The history of Arena goes back to the year 1995 when the band with ex members of Neo progressive bands like Marillion (Mick Pointer), Pendragon and Shadowland (Clive Nolan) made their impressive debut album “Songs From The Lion's Cage”. Later on John Jowitt (Jadis, IQ) and John Mitchell (It Bites, Kino) joined the band. After that great debut album it took the band some years to produce their masterpiece “The Visitor” (1998). At that time the excellent singer Paul Wrightson (who was later replaced by Rob Sowden) was a member of the band. On this new Arena album singer Rob Sowden is replaced by Paul Manzi. To be honest I think Arena has never equaled the high quality of the album “The Visitor”. After “Pepper Ghost” (2005) the fans will be very curious to hear the new studio material of the band. The new concept album is entitled “The Seventh Degree Of Separation” and is about the journey from the last hour of life into the first hour of death.
Clive Nolan - keyboards; Mick Pointer - drums, John Jowitt - bass, John Mitchell - guitars, Paul Manzi - vocals
reviewAfter having to wait so long for a new studio album we all have high expectations. In the person of Paul Manzi the band has now a more rock orientated singer with a rough edge in his voice. It fits well with the music the band is making now. The thirteen songs flow seamless into each other. In this way the listener is sucked into the music. The duration of most of the songs is less than five minutes. Alone “Catching The Bullet” has a duration of more than seven minutes.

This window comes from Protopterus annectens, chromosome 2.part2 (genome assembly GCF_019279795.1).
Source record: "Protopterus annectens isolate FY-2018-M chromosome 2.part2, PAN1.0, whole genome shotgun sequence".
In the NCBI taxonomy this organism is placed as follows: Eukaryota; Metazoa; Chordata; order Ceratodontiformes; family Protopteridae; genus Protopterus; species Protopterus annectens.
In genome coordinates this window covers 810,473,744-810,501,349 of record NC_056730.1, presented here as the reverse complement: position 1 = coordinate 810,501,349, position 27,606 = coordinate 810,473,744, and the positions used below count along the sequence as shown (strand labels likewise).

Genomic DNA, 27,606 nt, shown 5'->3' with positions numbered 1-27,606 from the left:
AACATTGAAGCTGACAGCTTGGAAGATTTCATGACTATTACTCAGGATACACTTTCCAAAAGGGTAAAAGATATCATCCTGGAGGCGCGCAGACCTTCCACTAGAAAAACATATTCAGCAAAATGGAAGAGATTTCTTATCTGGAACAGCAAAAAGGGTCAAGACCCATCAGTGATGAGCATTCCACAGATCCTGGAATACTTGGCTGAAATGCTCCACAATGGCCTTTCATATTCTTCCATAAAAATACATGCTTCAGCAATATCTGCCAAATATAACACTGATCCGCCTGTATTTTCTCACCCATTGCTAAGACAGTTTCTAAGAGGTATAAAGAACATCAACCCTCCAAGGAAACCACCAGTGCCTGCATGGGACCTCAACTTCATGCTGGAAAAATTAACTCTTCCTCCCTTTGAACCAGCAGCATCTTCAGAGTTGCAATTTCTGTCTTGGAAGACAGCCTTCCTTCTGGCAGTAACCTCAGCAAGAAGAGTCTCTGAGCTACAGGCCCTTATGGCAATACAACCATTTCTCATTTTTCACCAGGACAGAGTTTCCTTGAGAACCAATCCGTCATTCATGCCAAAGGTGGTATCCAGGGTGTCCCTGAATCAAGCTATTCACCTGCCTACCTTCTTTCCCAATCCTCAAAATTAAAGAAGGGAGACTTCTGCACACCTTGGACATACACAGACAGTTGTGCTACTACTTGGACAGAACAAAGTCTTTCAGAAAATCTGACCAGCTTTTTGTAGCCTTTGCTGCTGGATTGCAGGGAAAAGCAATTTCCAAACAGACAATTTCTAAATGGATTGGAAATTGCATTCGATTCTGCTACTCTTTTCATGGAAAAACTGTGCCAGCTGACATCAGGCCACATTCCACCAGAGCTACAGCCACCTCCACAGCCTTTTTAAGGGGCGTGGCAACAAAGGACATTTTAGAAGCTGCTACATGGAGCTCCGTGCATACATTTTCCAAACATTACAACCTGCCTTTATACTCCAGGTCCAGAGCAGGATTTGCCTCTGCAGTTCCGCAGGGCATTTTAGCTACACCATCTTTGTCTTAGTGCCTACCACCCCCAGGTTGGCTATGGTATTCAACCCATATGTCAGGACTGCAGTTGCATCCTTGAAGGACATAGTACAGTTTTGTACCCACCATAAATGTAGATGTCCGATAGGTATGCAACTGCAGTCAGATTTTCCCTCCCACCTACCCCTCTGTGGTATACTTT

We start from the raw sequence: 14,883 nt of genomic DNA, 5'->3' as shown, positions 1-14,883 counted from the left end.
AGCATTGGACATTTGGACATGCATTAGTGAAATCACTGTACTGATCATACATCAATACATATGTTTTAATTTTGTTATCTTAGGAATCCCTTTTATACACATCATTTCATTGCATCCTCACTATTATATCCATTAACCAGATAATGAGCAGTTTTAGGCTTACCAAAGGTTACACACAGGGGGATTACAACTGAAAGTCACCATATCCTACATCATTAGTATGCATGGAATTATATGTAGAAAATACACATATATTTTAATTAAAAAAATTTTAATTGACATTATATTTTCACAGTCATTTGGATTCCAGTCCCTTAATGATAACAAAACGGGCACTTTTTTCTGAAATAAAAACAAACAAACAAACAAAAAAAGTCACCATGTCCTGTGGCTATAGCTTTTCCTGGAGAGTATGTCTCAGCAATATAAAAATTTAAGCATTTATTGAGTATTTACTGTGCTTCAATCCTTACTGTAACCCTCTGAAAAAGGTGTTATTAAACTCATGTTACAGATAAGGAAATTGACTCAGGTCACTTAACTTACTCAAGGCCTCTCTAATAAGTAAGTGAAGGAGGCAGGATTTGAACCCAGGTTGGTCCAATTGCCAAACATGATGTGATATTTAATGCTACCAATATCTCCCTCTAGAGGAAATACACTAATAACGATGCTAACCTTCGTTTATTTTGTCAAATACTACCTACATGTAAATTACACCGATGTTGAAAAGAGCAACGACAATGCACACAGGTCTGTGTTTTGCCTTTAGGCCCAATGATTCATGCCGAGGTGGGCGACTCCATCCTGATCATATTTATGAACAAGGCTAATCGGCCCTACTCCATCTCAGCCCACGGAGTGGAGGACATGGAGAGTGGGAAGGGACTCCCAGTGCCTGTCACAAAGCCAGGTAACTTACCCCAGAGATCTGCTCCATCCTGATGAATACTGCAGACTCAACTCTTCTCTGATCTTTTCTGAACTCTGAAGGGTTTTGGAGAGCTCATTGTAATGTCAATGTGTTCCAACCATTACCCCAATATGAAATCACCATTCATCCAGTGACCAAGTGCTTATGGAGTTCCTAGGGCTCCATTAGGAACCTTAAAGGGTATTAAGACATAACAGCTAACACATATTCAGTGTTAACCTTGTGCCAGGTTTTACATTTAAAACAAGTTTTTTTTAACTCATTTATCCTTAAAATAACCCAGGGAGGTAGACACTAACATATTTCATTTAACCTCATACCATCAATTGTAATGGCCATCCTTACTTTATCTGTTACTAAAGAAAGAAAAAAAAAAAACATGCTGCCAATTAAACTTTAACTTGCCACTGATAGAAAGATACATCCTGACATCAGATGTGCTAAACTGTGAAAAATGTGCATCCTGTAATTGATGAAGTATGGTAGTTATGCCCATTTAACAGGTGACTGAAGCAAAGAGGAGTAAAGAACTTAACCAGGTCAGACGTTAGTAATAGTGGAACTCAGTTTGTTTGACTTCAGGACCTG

The first songs “The Great Escape” and “Rapture” (music with a swelling tension) shows a band that has a lot of power. “One Last Au Revoir” is a delicious Neo-prog song with nice melodic guitar work of John Mitchell. “The Ghost Walks” is a slow lingering song where you can hear some Steve Hackett influences. “Thief Of Souls” and “Close Your Eyes” are typical Arena rock songs with some melodic vocal accents. The short “Echoes Of The Fall” is an up tempo rock song. More interesting is the following song “Bed Of Nails” in where you can find more melody, a beautiful vocal line, full synth strings and melodic guitar parts. The song has more diversity, this is something I miss in the more rock orientated songs. After this strong song it is time for the ballad “What If?” John Mitchell uses a guitar sound that reminds me sometimes of the sound of Gary Chandler from the band Jadis. This ballad has some beautiful vocal melodies and a nice melodic guitar solo. “Trebuchet” with his broad synth carpets and “Burning Down” are the more typical Arena rock songs. The longest song of the album is entitled “Catching The Bullet”. For me it is the highlight of the album, mainly because of the greater diversity. There is more room for instrumental interludes and is therefore more interesting for the lovers of progressive rock. The album closes worthly with the track “The Tinder Box”. The tension of the music of this song swells slowly towards a climax.
I can't tell you something about the artwork of the special edition package simply because I only received a copy of the disks. I say disks because included with the special edition of the album you will get a free DVD that features “The Making Of The Seventh Degree Of Separation”, where Clive, Mick, John, Paul and John gives you some insight into the process they go through to make the music of this album. A nice bonus for the Arena fans. You get a great insight in how an Arena song develops.
After listening to the album for the first time, I was thinking that we had maybe too high expectations. “The Seventh Degree Of Separation” is not as good as “The Visitor” but it is a good consistent progressive rock album. The fans of Arena will be pleased. But I think that the adventurous progfan ... after a time span of six years ... expected a little bit more. You can find a delicious Neo-prog song (“One Last Au Revoir”), a beautiful ballad (“What If?”) and some highlights with more diversity (“Bed Of Nails”, “Catching The Bullet”) on this album. But most of the other songs are more rock orientated and lacks the diversity to become really exciting. Don't get me wrong ... “The Seventh Degree Of Separation” is a good consistent prog album ... maybe my expectations were to high.